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Little known fact about Spike, the tagline “It’s Brew Day” was actually coined by little Nora herself. “She doesn’t get to drink any beer, but even a four-year-old can see why Brew Days are the best,” Zach says. The day is about people coming over to hang out, drink, eat, catch up and play an overly competitive game of bags. “It’s just like any other summer patio get-together but with a little more excitement.” Zach’s son, Owen, is still new to the hobby, but he’s got some time, after all, he’s only 16 months old. 



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A typical Trepanier Brew Day can have anywhere between seven and fifteen men, women, kids and pets running around, but that’s all part of the fun. “My buddies pitch in as brewing assistants and over-eager taste testers of previous Brew Day batches, and my dog Rocco is on the spot to help clean up any spent grain he can get his paws on,” Zach says.

Eternally “Hoptimistic” 

When it comes to brewing, Zach isn’t pursuing perfection—he’s aiming for consistency. “The only version of perfect I’m really pursuing is trying to be consistent and repeatable in my process and hitting my numbers. It took me about four to five batches before I felt like my process was sound. I understood what I was doing and came pretty close to hitting my numbers.”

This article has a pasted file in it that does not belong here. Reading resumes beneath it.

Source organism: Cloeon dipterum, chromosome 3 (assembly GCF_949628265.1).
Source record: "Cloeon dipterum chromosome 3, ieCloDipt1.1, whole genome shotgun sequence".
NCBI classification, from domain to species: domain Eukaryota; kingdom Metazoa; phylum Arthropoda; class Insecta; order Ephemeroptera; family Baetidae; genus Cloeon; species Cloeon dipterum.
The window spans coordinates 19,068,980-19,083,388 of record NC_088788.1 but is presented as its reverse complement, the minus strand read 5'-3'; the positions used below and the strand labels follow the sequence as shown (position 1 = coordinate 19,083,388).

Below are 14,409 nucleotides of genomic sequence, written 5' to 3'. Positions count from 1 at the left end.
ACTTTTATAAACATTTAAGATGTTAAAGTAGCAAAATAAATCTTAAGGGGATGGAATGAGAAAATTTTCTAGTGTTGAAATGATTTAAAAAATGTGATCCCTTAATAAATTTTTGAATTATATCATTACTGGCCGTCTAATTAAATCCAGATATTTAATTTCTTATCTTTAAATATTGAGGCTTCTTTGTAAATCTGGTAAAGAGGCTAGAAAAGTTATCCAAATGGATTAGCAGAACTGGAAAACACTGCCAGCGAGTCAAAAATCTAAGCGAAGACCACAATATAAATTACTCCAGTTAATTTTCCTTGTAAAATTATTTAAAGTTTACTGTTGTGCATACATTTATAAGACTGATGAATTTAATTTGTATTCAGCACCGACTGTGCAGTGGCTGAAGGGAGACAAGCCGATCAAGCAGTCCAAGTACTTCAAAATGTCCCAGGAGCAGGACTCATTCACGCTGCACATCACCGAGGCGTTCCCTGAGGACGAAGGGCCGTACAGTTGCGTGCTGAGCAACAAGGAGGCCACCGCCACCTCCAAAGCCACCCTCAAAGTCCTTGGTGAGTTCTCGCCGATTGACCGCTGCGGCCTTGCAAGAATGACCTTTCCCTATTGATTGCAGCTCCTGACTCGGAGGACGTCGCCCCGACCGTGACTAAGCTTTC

“Just like in cooking, the term perfect is so subjective. So whether or not a beer was ever perfect? I don’t know; however, I do know that one was bad,” he laughs. “Most of the comments I get from everyone who tries my beers is, 'I would order this at a bar.' To me, that’s close enough to perfect.”



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Zach’s favorite original beer to date is a Deschutes Fresh Squeezed IPA imposter with a couple tweaks. “We called my version Summer Dreaming, as we made it in Winter and thought it would be perfect for a patio and Summer sunshine.” He likes to draw inspiration from past craft beer favorites. “I think the best beer I’ve ever tried is Samuel Smith’s Organic Chocolate Stout…and yes I still think about it. I haven’t yet tried to replicate it by making it at home because there’s a piece of me that doesn’t want to be let down,” he reminisces. 



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When asked what the one piece of advice would be for someone looking to get into homebrewing, Zach says, “Don’t be intimidated by it. You get the hang of the process and your equipment pretty quick and rarely will you make beer worthy of the drain. I’ve only had one batch that qualified for disposal.” He continues, “Get the right equipment right out of the chute, otherwise you’ll mess around buying two or three of the cheaper options, only to wish that you had gotten the stainless one right away.” 



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“If you’re looking for a new hobby to check out or a way to make Brew Day a little easier and more enjoyable, you can’t go wrong with the Spike Solo. Take it from a guy who just wrapped up a Hazy IPA, brisket and a tray full of chicken wings all in one afternoon.”